All gather about a table. In the center of the table is an oil lamp or a long burning candle. There are also two bowls, a bottle of beer, and a pitcher of mead or apple juice. Someone says:
We propitiate the Outsiders.
May they not disturb our rites.
May we form our Cosmos
in the midst of Chaos.
Someone pours the beer into one of the bowls and takes it outside. It is left there until the following day. If that is not possible, it is poured out on the ground. When the person comes back in and joins the others, someone says:
Let us pray with a good fire.
Someone lights the lamp or candle. Then someone pours about a third of the mead or apple juice in the remaining bowl and says:
We make offering to the gods.
May their power be with us this day.
Someone pours another third of the mead or apple juice in the bowl and says:
We make offering to the ancestors.
May their wisdom be with us this day.
Someone pours the rest of the mead or apple juice in the bowl and says:
We make offering to the nature spirits.
May their blessing be with us this day.
The waters support and surround us.
The land extends about us.
The sky stretches out above us.
At the center burns a living flame.
May all the kindred bless us.
May our worship be true.
May our actions be just.
May our love be pure.
Blessings and honor and worship to the Holy Ones.
Then perform such work as you wish; offerings, a meeting, or whatever. After the work, return to the table and once more gather around it. Someone holds up the bowl and says:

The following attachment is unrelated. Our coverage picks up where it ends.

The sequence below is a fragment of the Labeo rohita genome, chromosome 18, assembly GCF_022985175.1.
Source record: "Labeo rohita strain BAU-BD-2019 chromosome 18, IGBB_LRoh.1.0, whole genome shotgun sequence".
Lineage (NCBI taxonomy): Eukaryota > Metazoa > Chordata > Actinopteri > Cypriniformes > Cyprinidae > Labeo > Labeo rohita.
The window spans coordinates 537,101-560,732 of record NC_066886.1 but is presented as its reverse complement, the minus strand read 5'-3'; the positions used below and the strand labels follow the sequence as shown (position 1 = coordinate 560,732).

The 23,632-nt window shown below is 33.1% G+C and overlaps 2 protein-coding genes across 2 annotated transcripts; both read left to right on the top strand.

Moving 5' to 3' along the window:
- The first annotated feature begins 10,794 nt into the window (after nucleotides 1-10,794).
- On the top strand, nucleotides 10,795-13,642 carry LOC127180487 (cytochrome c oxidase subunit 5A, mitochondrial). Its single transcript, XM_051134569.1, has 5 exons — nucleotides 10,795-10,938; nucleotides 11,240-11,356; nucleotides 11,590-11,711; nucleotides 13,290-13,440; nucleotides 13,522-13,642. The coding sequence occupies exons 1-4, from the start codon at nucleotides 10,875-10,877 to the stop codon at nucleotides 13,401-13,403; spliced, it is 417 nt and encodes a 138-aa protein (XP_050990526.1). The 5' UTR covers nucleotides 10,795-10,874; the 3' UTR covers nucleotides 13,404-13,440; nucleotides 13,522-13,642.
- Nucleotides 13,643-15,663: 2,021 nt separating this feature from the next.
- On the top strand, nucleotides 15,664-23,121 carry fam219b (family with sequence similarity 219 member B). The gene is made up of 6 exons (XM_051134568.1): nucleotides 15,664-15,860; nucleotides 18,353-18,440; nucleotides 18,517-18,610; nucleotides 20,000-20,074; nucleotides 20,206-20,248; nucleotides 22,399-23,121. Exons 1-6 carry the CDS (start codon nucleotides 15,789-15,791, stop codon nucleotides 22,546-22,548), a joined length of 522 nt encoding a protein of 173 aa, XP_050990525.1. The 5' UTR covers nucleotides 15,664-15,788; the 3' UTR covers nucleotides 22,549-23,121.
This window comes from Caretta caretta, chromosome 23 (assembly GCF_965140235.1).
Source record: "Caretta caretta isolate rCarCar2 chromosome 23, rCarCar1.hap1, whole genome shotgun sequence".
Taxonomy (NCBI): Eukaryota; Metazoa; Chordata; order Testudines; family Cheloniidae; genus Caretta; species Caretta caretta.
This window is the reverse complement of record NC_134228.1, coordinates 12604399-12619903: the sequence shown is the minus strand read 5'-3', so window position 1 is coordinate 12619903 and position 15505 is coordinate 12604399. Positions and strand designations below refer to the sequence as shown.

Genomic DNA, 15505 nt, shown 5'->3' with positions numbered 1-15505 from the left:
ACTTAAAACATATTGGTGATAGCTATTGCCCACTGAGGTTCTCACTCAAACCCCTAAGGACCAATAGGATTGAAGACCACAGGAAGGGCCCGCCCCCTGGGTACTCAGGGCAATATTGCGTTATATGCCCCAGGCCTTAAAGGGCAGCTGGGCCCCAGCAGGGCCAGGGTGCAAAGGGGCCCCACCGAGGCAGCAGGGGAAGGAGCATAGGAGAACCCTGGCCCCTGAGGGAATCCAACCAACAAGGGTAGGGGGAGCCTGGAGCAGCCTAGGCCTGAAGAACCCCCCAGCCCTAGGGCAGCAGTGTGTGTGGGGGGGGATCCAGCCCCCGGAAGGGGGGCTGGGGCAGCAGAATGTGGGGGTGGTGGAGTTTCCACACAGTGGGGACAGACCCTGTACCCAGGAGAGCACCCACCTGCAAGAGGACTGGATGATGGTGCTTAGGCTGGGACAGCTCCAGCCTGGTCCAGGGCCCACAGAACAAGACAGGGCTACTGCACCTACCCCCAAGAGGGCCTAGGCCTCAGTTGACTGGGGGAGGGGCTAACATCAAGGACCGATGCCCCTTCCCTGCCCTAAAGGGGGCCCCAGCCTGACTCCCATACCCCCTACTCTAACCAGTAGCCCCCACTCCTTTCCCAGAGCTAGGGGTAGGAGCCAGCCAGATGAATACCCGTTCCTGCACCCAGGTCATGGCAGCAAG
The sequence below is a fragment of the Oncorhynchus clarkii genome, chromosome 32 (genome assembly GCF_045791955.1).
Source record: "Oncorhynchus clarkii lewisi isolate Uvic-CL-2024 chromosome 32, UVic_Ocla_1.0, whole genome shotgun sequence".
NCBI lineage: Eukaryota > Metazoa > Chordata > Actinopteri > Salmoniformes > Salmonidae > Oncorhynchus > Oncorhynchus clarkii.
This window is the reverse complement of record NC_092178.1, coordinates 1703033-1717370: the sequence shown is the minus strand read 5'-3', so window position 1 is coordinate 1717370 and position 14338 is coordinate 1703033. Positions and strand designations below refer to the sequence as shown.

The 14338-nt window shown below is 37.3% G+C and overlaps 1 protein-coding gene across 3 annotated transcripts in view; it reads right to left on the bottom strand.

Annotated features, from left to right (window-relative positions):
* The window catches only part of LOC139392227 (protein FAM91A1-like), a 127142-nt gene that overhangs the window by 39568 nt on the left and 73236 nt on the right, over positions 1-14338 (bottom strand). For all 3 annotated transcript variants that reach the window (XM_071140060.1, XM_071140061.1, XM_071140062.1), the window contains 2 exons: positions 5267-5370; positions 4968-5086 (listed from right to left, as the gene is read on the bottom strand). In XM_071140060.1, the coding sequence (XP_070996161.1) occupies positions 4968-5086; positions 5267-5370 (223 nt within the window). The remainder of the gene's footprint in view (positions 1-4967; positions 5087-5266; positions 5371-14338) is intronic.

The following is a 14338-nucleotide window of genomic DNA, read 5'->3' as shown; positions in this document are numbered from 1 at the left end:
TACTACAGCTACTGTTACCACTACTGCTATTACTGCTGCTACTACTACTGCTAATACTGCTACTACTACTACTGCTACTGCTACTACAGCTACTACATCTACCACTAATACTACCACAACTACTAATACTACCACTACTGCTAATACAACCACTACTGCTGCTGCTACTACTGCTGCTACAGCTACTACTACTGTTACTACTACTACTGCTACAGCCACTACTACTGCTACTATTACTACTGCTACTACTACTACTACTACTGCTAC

The kindred have blessed us with their presence.
May we go on our way, filled with their blessings.
Someone carries the bowl outside and leave it overnight or pour it out. When that person returns to the table, someone extinguishes the fire and says:
but burning within.
The living fire flames within us.
This ritual may be used for a variety of purposes. It was originally written for opening and closing a grove meeting, but it can also be used as a solitary rite. If used that way, the "work" portion can be removed, a devotional rite to one's patron can be inserted, or magical work can be done. The ritual can even be used to open and close informational meetings, presentations, etc.
I have left the division of labor in this ritual up to the participants. Everything may be done by one person, or each part by a diffferent person, or any variation in between. "Let us pray with a good fire" is from the Rig Veda 1.26.8, O'Flaherty's translation.
There are two references to the three functions in this ritual. The first is the section "May our worship be pure, may our actions be just, may our love be pure." In this section, the functions are in the order 1, 2, 3. In the section "Blessings and honor and worship to the Holy Ones," they are in reverse order, 3, 2, 1.